The pilot and mechanic shortage has affected so much in our industry, from airlines to flight schools to universities and colleges, including Polk State College in Florida.
In just the last few years, the college has expanded its aerospace programs to help meet the increasing demand for qualified employees.
“I don’t know the date and time that it happened, but the airlines and corporate flight departments woke up, and they were like, ‘you know what, we should probably, I don’t know, build the next generation or something like that,’” says Eric Crump, program director of Polk State Aerospace. “And they came to education and asked ‘how can we help?’”
From a single associate’s degree program in 2013 in professional pilot science, Polk State’s aviation program has grown to include the first and only bachelor’s degree in aviation offered by a community college in the state of Florida.
When it launched, the college saw its demographics change.
“It was crazy because 95% of our population is from Central Florida, but as soon as this bachelor’s degree came online, we started getting interest from potential students in Arizona, Pennsylvania, and all over the place,” he recalls.
That degree program was then followed by an associate’s degree in Aerospace Administration, “which is a business degree for aviation,” he explains. That degree is offered entirely online, but also includes an internship program, which gives students practical experience in the industry.
“Textbooks are fine. They have their purpose,” he says. “But you really learn when you’re out there in the field. And, unfortunately, in higher education these days, the first time somebody actually does the job is their first day when they get a job and they have no prior work experience. And so what we want to do is make sure that all of our students have an opportunity for an internship.”
I call it the Swiss Army knife degree, because it works for 20 year olds, it works for 40 year olds, and it works for people who are trying to find their way in aviation.”Polk State’s Eric Crump
The program is also a boon to people who are already working in the field, such as baggage handlers or gate agents, who need the academic credentials to move up to different roles.
“I call it the Swiss Army knife degree, because it works for 20 year olds, it works for 40 year olds, and it works for people who are trying to find their way in aviation,” he says. “They know they want to work in aviation, but they don’t know exactly what they want to do. It’s a great holistic degree. It’s a little bit of FBO, a little bit of airport, a little bit of airline, a little bit of flight school.”
Two years ago, the college launched its Aviation Maintenance Management degree, a collaborative effort with Traviss Technical College, which has a Part 147 A&P school on the SUN ’n FUN grounds at Lakeland-Linder International Airport, as well as other A&P schools in the area, including the National Aviation Academy in Clearwater and the Aviation Institute of Maintenance in Orlando.
Once students earn their A&P certification, they can then enroll in the degree program at Polk State, which gives them 30 credits for the A&P towards a 60-credit degree.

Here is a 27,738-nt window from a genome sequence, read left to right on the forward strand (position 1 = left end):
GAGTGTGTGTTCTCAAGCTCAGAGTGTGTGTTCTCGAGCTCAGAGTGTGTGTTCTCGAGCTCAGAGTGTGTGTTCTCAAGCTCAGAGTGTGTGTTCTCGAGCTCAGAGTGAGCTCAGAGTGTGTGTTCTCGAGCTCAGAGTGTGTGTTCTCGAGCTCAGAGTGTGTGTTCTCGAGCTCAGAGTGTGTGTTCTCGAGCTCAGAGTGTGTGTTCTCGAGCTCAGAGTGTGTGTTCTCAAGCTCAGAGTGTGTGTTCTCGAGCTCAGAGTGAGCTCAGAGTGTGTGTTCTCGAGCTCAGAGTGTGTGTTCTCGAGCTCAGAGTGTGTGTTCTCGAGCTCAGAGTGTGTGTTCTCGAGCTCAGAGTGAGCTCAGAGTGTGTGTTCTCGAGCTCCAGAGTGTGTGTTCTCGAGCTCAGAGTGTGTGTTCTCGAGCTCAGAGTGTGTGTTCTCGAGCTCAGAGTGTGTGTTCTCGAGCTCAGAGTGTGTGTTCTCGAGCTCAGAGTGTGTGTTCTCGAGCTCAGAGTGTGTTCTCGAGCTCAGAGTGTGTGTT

“So, half of your degree is done when you walk in the door, because you have your A&P,” he explains. “Then we teach the supervision and management stuff. A lot of these guys who are doing their A&P don’t plan on being a line maintenance technician for their entire career. So what we are doing is training them for their second job, before they even get their first job.”
The additional programs have contributed to explosive growth at Polk State.
“We started the program in 2013 with one degree and nine students,” Crump says. “Today it has 287 students in four different degree programs.”
Polk State also offers dual enrollment courses to the students at the Central Florida Aerospace Academy, a high school on the SUN ‘n FUN grounds. That means the students are taking college level courses right in their high school.
And many of those students become full-time students at Polk State after high school graduation.
On the flip side, Polk State students are involved in SUN ’n FUN, with many doing internships for the organization and working as volunteers year round.
During this year’s fly-in, held in April, Polk State College again sponsored the forums, which are held at the high school. Polk State also sponsors the student tours, which take bus-loads of local students from area elementary, middle and high schools on a tour of the fly-in grounds.
“We think it’s important to build the next generation, so we start them early,” he says.
We think it’s important to build the next generation, so we start them early.”Eric Crump
In fact, Crump says that while efforts at building aviation into high school curriculums is great, it may be too little too late.
“We have to get serious about recruitment of kids at a much younger age, younger than probably we’ve ever really focused on before,” he says.
He thinks about his own daughters, Penelope, 11, and Harper, 9. With both parents pilots — their mother Jennilyn is a pilot who has a career as an airport planner — the girls have good role models in the aviation industry.
But Crump says it’s not important if his daughters become pilots.
“I don’t need them to become pilots. I don’t even need them to have a career in aviation,” he says. “But I do want them to know what aviation is and what it does. And I want them to be aviation evangelists.”
“We’re not going to be able to change the overall problem with recruitment in aviation if we don’t change the message,” he continues. “And that is that it’s not just a job. There is enjoyment in it. There is a good, long-term career in aviation.”